"Gemini Man": Whereas Almodóvar is looking to the past and present for storytelling material, Lee continues playing in the futuristic high frame rate sandbox, with decidedly mixed results. The "Life of Pi" helmer's latest effort is a cloning tale that, like "Pain and Glory," involves a recently retired longtime pro. It lays bare the virtues and limitations of the newfangled technology I like to call Squeegee Vision. The Paramount Pictures release is being marketed as an action extravaganza from producer Jerry Bruckheimer, but even though this tale of ethics and government corruption has its fair share of pulse-pounding moments, it actually feels closer in spirit to the character-driven pieces one comes to expect from Lee.

The film stars Will Smith as government hit man Henry Brogan, a crack shot who can take out a moving target from a far distance. (How fast? Try a bullet train.) But that ease with which he'd move from one assignment to the next has begun to dwindle, prompting him to put his assassin days in the rearview mirror. If only it were that easy. A fishing expedition in Georgia takes a life-threatening turn after he finds himself on the other side of the cross-hairs, first by a special ops team, then by a young man with familiar moves. Who is his spitting image.

The striking resemblance, naturally, is no coincidence. The encroaching threat sends Brogan, a boat rental manager with her own secrets (Mary Elizabeth Winstead) and an old associate (Benedict Wong, assuming comic relief duties) on a globetrotting quest to uncover a government conspiracy orchestrated by Clay Verris (Clive Owen), the head of a secret black-ops operation, who's been playing God with Brogan's DNA.

Will Smith in

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Will Smith in "Gemini Man"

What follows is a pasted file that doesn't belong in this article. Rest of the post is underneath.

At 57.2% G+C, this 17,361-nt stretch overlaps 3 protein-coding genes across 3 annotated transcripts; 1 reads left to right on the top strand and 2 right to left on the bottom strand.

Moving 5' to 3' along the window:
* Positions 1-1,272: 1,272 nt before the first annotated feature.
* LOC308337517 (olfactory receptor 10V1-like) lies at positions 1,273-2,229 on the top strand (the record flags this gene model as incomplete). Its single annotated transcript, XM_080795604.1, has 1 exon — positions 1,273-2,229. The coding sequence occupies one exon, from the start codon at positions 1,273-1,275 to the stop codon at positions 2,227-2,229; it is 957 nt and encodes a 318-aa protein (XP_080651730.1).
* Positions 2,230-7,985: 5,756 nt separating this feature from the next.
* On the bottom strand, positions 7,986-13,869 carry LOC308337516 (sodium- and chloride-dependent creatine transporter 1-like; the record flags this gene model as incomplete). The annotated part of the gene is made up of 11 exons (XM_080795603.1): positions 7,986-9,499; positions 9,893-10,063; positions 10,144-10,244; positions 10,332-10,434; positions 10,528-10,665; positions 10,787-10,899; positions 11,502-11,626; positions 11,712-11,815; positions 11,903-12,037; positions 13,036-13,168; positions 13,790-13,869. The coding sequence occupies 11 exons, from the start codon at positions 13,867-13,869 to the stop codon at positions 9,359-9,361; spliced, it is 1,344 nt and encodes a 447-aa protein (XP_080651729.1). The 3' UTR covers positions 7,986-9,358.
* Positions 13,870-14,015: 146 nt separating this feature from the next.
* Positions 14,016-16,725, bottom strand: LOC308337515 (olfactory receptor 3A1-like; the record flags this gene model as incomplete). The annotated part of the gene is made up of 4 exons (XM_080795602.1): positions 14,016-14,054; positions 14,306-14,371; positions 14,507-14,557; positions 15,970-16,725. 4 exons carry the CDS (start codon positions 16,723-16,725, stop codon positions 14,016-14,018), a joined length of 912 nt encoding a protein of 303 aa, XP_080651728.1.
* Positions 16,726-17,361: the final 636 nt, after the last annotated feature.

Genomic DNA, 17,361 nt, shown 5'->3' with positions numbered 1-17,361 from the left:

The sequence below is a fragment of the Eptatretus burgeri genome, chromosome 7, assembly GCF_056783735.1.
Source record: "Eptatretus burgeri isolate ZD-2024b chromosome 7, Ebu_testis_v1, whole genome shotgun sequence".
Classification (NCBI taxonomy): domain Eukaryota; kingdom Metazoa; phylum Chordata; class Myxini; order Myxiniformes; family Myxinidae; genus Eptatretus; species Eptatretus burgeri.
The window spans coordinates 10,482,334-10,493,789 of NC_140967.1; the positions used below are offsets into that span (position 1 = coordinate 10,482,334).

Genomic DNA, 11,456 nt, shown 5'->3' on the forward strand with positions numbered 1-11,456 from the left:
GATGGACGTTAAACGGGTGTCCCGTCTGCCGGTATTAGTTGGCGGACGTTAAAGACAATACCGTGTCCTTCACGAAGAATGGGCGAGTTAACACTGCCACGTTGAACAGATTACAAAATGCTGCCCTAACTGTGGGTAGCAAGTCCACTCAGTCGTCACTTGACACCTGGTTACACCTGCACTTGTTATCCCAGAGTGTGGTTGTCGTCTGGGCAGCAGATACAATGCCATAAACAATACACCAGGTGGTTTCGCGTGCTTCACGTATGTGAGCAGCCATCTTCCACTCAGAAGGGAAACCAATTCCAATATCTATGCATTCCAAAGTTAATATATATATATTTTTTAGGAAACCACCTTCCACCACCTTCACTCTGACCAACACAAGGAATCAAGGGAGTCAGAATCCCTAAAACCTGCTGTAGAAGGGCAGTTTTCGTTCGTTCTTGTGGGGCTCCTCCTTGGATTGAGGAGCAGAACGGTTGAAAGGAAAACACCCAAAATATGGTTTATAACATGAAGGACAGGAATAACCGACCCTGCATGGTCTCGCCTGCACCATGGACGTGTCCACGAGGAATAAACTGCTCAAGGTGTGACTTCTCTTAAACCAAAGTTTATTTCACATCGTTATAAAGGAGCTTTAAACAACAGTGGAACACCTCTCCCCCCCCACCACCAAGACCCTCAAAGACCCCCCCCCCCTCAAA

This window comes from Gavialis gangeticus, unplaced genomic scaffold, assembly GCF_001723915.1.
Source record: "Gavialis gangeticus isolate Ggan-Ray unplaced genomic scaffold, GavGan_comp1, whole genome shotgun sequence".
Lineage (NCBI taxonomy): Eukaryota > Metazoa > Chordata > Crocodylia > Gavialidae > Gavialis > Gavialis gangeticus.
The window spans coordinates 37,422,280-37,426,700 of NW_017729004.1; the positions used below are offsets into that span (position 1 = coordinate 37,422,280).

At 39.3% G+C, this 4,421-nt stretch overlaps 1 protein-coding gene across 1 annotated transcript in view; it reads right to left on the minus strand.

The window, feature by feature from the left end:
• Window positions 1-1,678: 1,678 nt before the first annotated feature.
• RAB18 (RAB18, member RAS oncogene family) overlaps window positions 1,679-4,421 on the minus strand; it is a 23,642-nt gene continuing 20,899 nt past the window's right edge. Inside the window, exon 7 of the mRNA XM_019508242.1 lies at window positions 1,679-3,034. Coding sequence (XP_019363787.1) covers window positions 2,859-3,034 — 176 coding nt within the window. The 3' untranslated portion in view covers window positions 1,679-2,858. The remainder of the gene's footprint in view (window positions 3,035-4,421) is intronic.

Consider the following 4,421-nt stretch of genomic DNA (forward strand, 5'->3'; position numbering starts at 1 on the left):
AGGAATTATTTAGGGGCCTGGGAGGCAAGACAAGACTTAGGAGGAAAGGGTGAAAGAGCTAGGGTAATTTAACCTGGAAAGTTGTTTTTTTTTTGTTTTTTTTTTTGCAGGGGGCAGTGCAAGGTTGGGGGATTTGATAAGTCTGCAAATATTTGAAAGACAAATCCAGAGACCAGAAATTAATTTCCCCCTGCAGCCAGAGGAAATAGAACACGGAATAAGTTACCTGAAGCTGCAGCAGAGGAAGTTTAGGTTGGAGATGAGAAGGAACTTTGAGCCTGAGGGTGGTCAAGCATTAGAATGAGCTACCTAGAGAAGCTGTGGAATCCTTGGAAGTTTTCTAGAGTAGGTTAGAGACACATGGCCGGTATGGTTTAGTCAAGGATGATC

What looks on the surface like a peppy spy yarn turns into a more laid-back affair under Lee's assured direction, as Brogan confronts a Mini Me determined to carry out his mission but not-so-secretly harboring doubts. That gives Lee the chance to frame this conflict as a more internal identity struggle, as well as tap into the paternal anxiety that's driven so much of his past work. It would have worked like gangbusters, if the script, credited to "Game of Thrones" co-showrunner David Benioff, Billy Ray and Darren Lemke, didn't saddle them with lackluster dialogue and a handful of feeble jokes. The villains, in particular, are pretty one-dimensional. It doesn't help that the special effects allowing Smith to play his clone are uneven, to say the least.

But there's a disarming generosity of spirit coursing through "Gemini Man" that's reminiscent of late-period Clint Eastwood. The brawny swagger one comes to associate with a genre piece like it is nowhere in sight. It doesn't have a mean bone in its body. Also, while I'm hardly the biggest fan of high frame rate, experiencing this adventure in its preferred 3-D HFR exhibition format reveals that, while Lee still hasn't worked out all the kinks, he has taken advantage of its hyperclarity more than previous efforts. (I'm looking in your direction, Peter Jackson.) The motorcycle chase sequence near the halfway point, for instance, delivers the goods in satisfying over-the-top fashion that recalls the 1990s work of Hong Kong auteur John Woo, while at the same time adding a bracing immediacy that brings to mind first-person video games.

Yes, it takes a while to acclimate to the video-y sheen, but those willing to take the plunge will likely not be disappointed by this pleasant, agreeably silly flick that did not merit its critical drubbing and lousy box office performance. (It should also play well in more old-fashioned digital projection.) It's lesser Lee, to be sure, but that's still better than the norm.

Angelina Jolie in

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Angelina Jolie in "Maleficent: Mistress of Evil"